Why truck tractor pricing soared in 2021, plus a top-10 trucks sold last year
The transportation industry saw substantial disruption last year due to a confluence of factors – pricing, labor, supply chain issues, and more. Our in-house transportation industry expert Rob Slavin, Senior Valuation Analyst, speaks with us to break down what happened in the sector in 2021, and what we can expect looking forward. We’ll also look at a top-10 of the big-money sellers from last year.
You’ve been in the transportation business for most of your career. From your professional experience, how does 2021 stand out in the transport trucks industry?
Rob:I’ve been in the transportation business for 30 years. I started at a new truck OEM and spent 22 years there working primarily on the used truck side of the business. I worked at one of the largest truck dealership franchises in the U.S. and have spent the last 5 years here at Ritchie Bros. as a Senior Valuation Analyst. While the used truck business is very cyclical, what we have experienced in 2021 is like no year I can remember. Over the last year the transportation industry has experienced record setting increases in transportation equipment pricing – primarily in tractors and dry van trailers.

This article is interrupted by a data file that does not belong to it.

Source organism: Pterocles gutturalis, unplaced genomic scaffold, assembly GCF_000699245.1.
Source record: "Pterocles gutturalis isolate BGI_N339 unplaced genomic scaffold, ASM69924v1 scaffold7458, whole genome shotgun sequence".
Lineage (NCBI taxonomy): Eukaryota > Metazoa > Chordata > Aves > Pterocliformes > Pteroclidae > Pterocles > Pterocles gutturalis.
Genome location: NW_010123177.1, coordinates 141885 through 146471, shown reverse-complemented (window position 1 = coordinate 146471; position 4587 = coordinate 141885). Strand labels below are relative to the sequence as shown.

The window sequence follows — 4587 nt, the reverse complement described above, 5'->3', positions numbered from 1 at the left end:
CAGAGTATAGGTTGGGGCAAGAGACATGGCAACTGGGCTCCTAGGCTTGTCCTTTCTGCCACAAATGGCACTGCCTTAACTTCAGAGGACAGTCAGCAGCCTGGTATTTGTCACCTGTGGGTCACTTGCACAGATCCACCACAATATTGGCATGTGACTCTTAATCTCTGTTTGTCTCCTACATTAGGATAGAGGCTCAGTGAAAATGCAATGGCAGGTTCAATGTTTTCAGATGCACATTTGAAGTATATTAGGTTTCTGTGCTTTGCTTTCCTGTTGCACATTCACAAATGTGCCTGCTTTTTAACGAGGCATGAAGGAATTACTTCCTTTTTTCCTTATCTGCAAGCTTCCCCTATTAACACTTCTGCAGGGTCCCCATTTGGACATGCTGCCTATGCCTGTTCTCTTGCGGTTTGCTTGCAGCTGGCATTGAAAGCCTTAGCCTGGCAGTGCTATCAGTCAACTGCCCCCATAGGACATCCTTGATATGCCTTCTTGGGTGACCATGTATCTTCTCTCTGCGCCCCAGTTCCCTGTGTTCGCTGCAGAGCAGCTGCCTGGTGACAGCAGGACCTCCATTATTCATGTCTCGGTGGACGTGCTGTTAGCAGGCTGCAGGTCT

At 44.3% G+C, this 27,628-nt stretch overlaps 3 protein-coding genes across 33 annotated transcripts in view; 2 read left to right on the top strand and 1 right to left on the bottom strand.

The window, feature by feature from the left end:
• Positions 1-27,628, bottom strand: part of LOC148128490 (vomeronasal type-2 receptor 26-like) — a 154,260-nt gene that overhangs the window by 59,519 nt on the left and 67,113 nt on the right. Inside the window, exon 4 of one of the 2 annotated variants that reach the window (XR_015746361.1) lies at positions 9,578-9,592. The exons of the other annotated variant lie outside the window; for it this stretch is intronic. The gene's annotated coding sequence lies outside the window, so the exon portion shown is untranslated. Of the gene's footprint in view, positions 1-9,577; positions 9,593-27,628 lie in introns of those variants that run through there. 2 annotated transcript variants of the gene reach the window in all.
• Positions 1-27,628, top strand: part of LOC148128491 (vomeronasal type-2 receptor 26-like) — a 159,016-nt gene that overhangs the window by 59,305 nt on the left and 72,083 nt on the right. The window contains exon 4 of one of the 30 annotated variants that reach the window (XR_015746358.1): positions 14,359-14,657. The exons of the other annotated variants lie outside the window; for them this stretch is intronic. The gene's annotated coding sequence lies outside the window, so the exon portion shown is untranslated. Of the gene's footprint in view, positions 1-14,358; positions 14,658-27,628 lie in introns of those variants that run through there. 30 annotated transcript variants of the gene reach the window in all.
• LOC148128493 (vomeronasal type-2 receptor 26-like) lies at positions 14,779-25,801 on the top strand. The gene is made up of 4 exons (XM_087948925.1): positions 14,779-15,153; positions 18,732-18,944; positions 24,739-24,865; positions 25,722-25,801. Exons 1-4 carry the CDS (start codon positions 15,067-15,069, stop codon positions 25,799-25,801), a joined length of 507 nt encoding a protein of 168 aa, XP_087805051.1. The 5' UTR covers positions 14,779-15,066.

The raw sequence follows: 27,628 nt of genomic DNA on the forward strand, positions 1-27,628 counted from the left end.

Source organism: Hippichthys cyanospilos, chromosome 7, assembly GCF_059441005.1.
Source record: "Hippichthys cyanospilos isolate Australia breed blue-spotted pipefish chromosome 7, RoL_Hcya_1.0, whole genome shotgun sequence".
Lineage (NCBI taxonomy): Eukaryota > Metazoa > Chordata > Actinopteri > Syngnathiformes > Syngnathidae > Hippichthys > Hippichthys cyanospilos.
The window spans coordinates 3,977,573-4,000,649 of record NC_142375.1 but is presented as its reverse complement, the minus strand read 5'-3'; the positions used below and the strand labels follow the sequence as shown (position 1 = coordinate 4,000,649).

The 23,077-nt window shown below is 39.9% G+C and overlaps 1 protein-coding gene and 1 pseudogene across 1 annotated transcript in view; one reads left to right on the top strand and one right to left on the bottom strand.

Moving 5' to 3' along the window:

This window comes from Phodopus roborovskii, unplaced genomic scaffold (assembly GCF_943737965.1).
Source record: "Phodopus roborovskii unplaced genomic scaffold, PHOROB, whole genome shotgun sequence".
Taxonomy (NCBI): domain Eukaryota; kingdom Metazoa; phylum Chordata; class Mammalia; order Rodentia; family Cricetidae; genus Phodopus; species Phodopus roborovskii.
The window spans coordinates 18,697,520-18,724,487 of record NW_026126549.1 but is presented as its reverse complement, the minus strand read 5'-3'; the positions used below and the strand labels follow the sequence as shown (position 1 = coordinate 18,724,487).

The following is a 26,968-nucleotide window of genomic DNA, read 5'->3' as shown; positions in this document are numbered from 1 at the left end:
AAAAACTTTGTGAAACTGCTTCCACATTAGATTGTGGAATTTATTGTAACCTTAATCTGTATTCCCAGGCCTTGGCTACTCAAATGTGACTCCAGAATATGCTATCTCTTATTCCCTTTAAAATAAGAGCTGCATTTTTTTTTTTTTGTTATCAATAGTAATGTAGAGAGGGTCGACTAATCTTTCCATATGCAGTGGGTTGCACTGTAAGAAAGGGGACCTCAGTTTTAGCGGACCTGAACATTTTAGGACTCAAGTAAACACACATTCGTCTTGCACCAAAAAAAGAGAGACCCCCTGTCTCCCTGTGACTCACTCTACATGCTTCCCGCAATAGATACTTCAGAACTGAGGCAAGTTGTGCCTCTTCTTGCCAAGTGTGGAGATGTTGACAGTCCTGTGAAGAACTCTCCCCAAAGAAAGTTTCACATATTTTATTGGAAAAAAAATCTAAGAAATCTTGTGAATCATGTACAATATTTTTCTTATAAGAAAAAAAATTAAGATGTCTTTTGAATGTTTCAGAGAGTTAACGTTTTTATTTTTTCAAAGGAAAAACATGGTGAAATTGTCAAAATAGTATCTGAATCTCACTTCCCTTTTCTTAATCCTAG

Q: Was has been the root causes for the kind of pricing elevation you’re seeing in truck tractor sector?
Rob:Before I get into just how much equipment pricing has increased, we need to understand what got us to this point. Now, 2 years into the pandemic, we have seen significant supply chain disruptions that prevented new truck manufactures to build enough equipment to build a strong used truck supply. And it wasn’t just one or two items holding up the process, it was semi-conductors, resin, glass, and steel, just to name a few. If you need a new tractor – get in-line, as most OEMs are sold out for 2022 and taking orders for 2023. We are also seeing strong freight in the market with a shortage on drivers. The limited supply of drivers combined with the high amount of freight have forced spot rates (a short-term transactional freight pricing – based on carrier supply and shipper demand) to highest spot rates that I can remember.
Here’s a quick comparison showing how much spot rates increased. Comparing the first 6 months of 2020 vs. December of 2021, the average increase was $0.99 per mile – a 51% increase (national average), with a high of $1.62 per mile for dry vans on the West Coast (a 91% increase). Add on a 40-year high for inflation and you get the highest pricing we have seen in transportation equipment we have ever seen.
Q: Has the pricing been up across the board or are you seeing upticks with certain models, years, etc.?